Statement of Purpose Suicide has remained in the top ten causes of death in the United States and domestic violence has been on the rise from 2016 to 2018 in the United States. The amalgamation of intimate partner violence and other circumstances increase risk of dying by suicide. These circumstances include exposure to violence and economic, physical, and mental health impacts. The purpose of this study was to look at intimate partner violence as a circumstance related to suicide, over time, from 2005–2019.
Methods/Approach A coding schema, developed by Brown and Seals in 2019, was used to code Data from the Kentucky Violent Death Reporting System from 2005–2019. A subset of suicides, excluding homicide followed by suicide decedents, with known circumstances were identified and qualitative and quantitative analyses were conducted to examine differences between cases with known intimate partner problems and cases identified using the new coding schema. Trend analysis was conducted to examine the relationship of intimate partner violence in suicides over time.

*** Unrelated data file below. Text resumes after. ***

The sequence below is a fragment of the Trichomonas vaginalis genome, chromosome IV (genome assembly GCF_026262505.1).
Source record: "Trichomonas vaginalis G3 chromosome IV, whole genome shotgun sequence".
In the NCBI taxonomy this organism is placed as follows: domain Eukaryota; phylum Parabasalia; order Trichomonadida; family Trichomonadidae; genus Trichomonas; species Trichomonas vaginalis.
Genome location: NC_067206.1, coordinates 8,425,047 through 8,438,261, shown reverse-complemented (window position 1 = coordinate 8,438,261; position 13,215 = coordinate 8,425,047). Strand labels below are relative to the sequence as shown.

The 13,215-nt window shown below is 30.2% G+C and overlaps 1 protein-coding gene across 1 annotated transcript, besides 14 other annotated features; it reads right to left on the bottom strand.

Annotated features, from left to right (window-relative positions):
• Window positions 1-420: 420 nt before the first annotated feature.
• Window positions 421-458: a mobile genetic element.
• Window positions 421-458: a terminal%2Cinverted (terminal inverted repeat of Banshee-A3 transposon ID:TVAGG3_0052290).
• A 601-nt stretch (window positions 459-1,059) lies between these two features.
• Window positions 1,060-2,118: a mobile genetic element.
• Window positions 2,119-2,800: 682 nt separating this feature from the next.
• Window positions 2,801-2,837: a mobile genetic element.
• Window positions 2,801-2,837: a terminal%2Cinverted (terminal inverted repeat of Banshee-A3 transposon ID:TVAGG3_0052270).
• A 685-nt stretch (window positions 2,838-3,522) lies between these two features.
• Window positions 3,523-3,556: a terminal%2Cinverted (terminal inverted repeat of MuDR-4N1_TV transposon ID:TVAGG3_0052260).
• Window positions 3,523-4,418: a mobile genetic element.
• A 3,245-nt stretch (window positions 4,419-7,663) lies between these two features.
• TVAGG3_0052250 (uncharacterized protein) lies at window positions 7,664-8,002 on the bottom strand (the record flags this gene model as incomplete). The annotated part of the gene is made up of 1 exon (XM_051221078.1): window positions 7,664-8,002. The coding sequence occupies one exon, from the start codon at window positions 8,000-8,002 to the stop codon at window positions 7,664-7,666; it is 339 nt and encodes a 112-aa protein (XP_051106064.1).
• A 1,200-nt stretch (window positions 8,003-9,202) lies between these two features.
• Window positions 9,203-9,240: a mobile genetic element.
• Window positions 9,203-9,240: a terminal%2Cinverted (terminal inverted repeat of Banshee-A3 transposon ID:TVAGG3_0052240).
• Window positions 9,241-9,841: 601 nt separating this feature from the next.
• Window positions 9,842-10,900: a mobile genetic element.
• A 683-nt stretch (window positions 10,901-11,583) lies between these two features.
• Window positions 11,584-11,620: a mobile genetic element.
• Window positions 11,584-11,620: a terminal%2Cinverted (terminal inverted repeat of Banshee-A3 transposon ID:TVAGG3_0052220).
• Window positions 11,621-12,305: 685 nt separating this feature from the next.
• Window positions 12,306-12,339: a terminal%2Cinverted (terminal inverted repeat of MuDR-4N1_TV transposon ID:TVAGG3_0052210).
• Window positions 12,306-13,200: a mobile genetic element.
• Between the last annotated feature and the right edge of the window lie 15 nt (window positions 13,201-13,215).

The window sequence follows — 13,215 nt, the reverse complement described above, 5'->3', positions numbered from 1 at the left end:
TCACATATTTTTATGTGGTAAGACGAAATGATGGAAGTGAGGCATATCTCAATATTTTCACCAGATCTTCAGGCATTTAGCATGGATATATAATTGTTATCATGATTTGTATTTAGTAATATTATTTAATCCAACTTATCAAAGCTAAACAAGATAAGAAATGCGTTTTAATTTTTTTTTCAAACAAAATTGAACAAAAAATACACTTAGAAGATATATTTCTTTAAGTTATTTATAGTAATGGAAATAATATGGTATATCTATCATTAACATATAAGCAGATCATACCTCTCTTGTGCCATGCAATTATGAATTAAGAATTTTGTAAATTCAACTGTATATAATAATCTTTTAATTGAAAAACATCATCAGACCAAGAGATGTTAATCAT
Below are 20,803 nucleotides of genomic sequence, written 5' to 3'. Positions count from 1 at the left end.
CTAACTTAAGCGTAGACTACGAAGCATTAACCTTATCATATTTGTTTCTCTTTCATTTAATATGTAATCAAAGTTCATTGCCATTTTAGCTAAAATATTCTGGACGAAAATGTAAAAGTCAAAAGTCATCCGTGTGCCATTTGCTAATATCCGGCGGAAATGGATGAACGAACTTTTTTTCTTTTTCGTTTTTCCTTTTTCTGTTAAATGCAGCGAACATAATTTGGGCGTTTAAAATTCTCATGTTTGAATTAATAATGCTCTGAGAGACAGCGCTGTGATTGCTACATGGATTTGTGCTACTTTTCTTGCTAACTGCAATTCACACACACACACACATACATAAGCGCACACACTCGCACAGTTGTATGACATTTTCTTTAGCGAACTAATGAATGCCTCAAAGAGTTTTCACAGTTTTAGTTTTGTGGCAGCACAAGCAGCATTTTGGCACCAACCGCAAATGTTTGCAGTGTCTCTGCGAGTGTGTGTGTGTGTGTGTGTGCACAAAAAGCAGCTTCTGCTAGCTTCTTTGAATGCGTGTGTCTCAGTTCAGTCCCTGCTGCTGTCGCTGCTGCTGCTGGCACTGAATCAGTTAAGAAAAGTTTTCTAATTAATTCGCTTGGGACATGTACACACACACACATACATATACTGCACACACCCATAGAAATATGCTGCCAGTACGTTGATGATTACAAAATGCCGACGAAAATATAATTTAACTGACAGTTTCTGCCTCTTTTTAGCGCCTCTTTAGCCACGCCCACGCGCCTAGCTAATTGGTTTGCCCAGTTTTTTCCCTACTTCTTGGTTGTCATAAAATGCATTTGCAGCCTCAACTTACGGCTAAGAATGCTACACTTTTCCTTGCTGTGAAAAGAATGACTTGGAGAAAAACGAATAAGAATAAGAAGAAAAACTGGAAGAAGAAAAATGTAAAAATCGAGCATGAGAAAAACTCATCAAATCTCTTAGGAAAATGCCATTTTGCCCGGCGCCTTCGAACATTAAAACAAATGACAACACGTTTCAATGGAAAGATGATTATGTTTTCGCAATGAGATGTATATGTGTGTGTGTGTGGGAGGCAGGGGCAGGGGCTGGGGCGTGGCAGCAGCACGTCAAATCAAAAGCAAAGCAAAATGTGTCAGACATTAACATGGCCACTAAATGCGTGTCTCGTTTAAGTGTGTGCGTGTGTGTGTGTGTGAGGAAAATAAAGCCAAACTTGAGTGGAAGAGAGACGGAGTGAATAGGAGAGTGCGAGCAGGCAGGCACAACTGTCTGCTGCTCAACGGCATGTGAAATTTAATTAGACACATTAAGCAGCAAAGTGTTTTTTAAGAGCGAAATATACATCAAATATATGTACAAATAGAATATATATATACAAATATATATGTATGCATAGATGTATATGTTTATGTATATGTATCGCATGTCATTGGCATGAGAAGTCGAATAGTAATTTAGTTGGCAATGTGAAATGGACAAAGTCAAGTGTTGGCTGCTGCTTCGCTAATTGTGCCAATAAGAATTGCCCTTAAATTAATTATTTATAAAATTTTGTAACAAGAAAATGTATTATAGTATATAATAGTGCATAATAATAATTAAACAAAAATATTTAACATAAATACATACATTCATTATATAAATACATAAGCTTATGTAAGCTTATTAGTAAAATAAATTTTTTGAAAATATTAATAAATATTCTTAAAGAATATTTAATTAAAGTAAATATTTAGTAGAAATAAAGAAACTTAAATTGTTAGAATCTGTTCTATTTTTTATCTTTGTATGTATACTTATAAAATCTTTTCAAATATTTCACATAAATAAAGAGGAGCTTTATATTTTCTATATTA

Results In the fifteen years of data there were 9810 suicide decedents, 7520 had a known circumstance. Of those with known circumstances about 25% had a circumstance relating to an intimate partner problem. With the majority of the decedents being male, 25–39, and white. With some changes over time in decedents aged 18 to 24.
Conclusion With both intimate partner violence and suicide on the rise, understanding areas for intervention for both are imperative. Understanding how the trends have changed over time and using the intimate partner violence coding schema allows for better suicide intervention.
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